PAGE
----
Super Smash Bros 4 for Wii U, Nintendo 3DS in development at Namco Bandai

Nintendo doesn’t really care if Kid Icarus: Uprising and Super Smash Bros. creator Masahiro Sakurai has anything going on in his personal life and can’t make a game. If Nintendo wants him to make a new Super Smash Bros. he’s going to do it, no questions asked. Company president Satoru Iwata has now announced a new Smash Bros. game before work even started on it or Mr. Sakurai even knew it would be happening. The first time was when the Wii was newly released and Iwata promised Super Smash Bros. Brawl would have online play. More recently, Iwata said at E3 2011 that Super Smash Bros. for Wii U would feature cross play of some kind with Nintendo 3DS. Mr. Sakurai is just one man! Nintendo can’t expect him to just keep pumping out these fighting games.

He’s not in the case of the game currently referred to as Super Smash Bros. 4. At the Friday Nintendo Direct event in Japan, Iwata reconfirmed that the game is in development for both Nintendo 3DS and Wii U, but in a dramatic shift from past Smash Bros., this game won’t be made by HAL Laboratory. Instead Super Smash Bros. 4 will be a collaboration between Sora, Sakurai’s team that made Kid Icarus: Uprising, and Namco Bandai.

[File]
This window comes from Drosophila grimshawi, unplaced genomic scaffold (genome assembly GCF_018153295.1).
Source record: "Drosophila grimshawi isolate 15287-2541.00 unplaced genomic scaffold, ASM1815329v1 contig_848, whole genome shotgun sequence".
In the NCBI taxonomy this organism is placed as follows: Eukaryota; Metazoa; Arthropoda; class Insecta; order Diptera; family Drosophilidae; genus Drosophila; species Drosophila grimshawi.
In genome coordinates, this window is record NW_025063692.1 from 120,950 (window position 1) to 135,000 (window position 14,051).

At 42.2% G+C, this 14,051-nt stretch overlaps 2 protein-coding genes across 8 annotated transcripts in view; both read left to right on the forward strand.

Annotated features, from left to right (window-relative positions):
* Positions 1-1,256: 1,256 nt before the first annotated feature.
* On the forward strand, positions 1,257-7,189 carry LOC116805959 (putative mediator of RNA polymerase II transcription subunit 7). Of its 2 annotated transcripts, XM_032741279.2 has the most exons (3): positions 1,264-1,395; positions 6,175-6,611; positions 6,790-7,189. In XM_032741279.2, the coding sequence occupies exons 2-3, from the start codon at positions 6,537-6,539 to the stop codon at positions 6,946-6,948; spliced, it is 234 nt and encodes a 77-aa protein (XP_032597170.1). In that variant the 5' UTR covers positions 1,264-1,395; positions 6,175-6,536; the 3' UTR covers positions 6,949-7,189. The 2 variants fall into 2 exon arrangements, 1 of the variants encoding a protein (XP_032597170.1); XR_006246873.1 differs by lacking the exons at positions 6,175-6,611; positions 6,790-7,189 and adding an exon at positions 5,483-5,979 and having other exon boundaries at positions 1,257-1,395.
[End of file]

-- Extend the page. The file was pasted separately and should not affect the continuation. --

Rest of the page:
Namco Bandai has helped out on Nintendo games in the past. It was responsible for the mediocre Star Fox: Assault on Gamecube and the Mario Kart GP arcade game. An all-star team of Namco talent will be working on Super Smash Bros. 4 though, potentially saving it from the same fate as those games. Producer Masaya Kobayashi, director of Ridge Racer for PSP, is working alongside Yoshito Higuchi, director of the Tales series, and Tetsuya Akatsuka, a lead from the Soul Calibur series. Staff from the Tekken series will be helping out as well.

With these guys on board, we can reasonably expect Super Smash Bros. 4 to have some slick music. Also, with Akatsuka’s Soul Calibur experience, we can also expect Samus, Princess Peach, and Princess Zelda to have remarkably increased bust sizes.

Sakurai said in April that the new Super Smash Bros. needed more than just a bigger roster of characters to succeed. “[There] is a certain dead end we come to if we just expand the volume of the game. I intend to change direction a little as we go. The key to that’s going to be its dual support for 3DS/Wii U.”

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